This reinforcement, when it quitted the Channel fleet, consisted of 16 sail of the line, under Admiral Sir Alan Gardner ; but the latter, taking with him the Royal-Sovereign, Cæsar, Magnificent, and Russel, had put into the Tagus, to escort home the Lisbon convoy, and the Nile prizes.
While a part of Lord Keith's fleet, now augmented to 31 sail of the line, four frigates, and two or three smaller vessels, lay off and on Port-Mahon, the remaining ships, including the Queen Charlotte, anchored in the harbour to get a supply of water. Scarcely had the vice-admiral been an hour at his anchorage, ere intelligence arrived of the junction of which he had been forewarned. All was now bustle in the port ; and on the 10th Lord Keith weighed and set sail for the Straits, having previously sent an order to Rear-admiral Nelson, at Palermo, to detach a part of his force for the protection of Minorca. On the 26th, the British fleet anchored in Tetuan bay, to get, what the ships had only partially procured at Mahon, a supply of water, and on the 29th, reached Gibraltar ; just three weeks after the French and Spanish fleets had passed the rock on their way to Cadiz. Even the two French 74s left repairing at Toulon, had since followed the combined fleets out of the Mediterranean.
With such limited means as we possess, it is not easy to say how it happened, first, that the Spanish fleet, scattered and discomfited by a gale, was suffered to enter Carthagena ; and next, that the French fleet, although it spent nearly four weeks in twice traversing that small portion of the Mediterranean which divides Genoa from Carthagena, was missed by a British fleet cruising on the same seas. Not a jot of information on the subject appears in a work in which, from its title and the relation that subsisted between its author and Earl St.-Vincent, a solution of the difficulty might reasonably be expected.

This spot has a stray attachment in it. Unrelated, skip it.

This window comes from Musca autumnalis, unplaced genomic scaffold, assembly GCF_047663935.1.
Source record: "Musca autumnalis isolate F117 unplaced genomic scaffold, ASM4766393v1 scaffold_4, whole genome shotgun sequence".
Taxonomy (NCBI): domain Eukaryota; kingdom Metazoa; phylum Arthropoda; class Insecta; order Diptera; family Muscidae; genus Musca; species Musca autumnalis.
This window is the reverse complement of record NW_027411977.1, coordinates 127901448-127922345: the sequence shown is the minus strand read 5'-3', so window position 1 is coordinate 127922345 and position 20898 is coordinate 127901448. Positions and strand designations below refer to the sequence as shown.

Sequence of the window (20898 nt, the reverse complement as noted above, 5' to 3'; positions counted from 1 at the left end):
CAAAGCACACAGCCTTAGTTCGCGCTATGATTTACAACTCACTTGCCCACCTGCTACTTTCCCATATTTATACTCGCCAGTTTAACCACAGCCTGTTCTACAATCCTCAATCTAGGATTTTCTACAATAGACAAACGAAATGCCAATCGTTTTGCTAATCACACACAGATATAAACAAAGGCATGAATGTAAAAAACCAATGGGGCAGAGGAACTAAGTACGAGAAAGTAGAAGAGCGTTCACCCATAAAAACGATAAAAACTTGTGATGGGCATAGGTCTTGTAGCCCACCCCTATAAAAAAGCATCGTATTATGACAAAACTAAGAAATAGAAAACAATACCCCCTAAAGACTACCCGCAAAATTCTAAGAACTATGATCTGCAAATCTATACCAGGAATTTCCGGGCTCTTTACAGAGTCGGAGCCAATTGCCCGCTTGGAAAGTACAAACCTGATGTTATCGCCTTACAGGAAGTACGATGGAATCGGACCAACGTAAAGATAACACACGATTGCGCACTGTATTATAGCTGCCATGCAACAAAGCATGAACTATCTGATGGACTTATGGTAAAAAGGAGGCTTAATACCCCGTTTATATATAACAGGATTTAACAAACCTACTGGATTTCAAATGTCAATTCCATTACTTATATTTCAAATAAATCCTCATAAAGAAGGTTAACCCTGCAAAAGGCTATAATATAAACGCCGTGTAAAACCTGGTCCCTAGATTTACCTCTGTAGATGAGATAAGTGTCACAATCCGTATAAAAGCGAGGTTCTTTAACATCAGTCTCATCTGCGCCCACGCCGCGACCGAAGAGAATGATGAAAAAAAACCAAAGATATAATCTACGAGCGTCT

To show that this writer's account of the proceedings of the British fleet after it had arrived at Gibraltar from Cadiz, brief as it is, contains many mistatements, we have only to subjoin an extract. "Here, with all the zeal and vigilance of Earl St:-Vincent and the anxiety of every officer to forward the work ; it took five days," that is, from 9 a.m. on the 10th, to 11 a.m. on the 11th, " before the provision and water could be completed, and the ships sufficiently repaired to follow the enemy ; when the Earl of St: Vincent hoisted his flag on board the Ville de Paris, and taking Lord Keith under his orders, made all sail for Cape Dell Mell. At this place (see p. 262) he received intelligence, that the enemy had anchored in Vado-bay ; but his lordship, having every reason to think that the Spaniards meditated an attack on Minorca, went to Mahon, and ordered Lord Keith to cruise off the island, the Spaniards having collected a large body of troops at Majorca." *
* Brenton, vol. ii., p. 476. .
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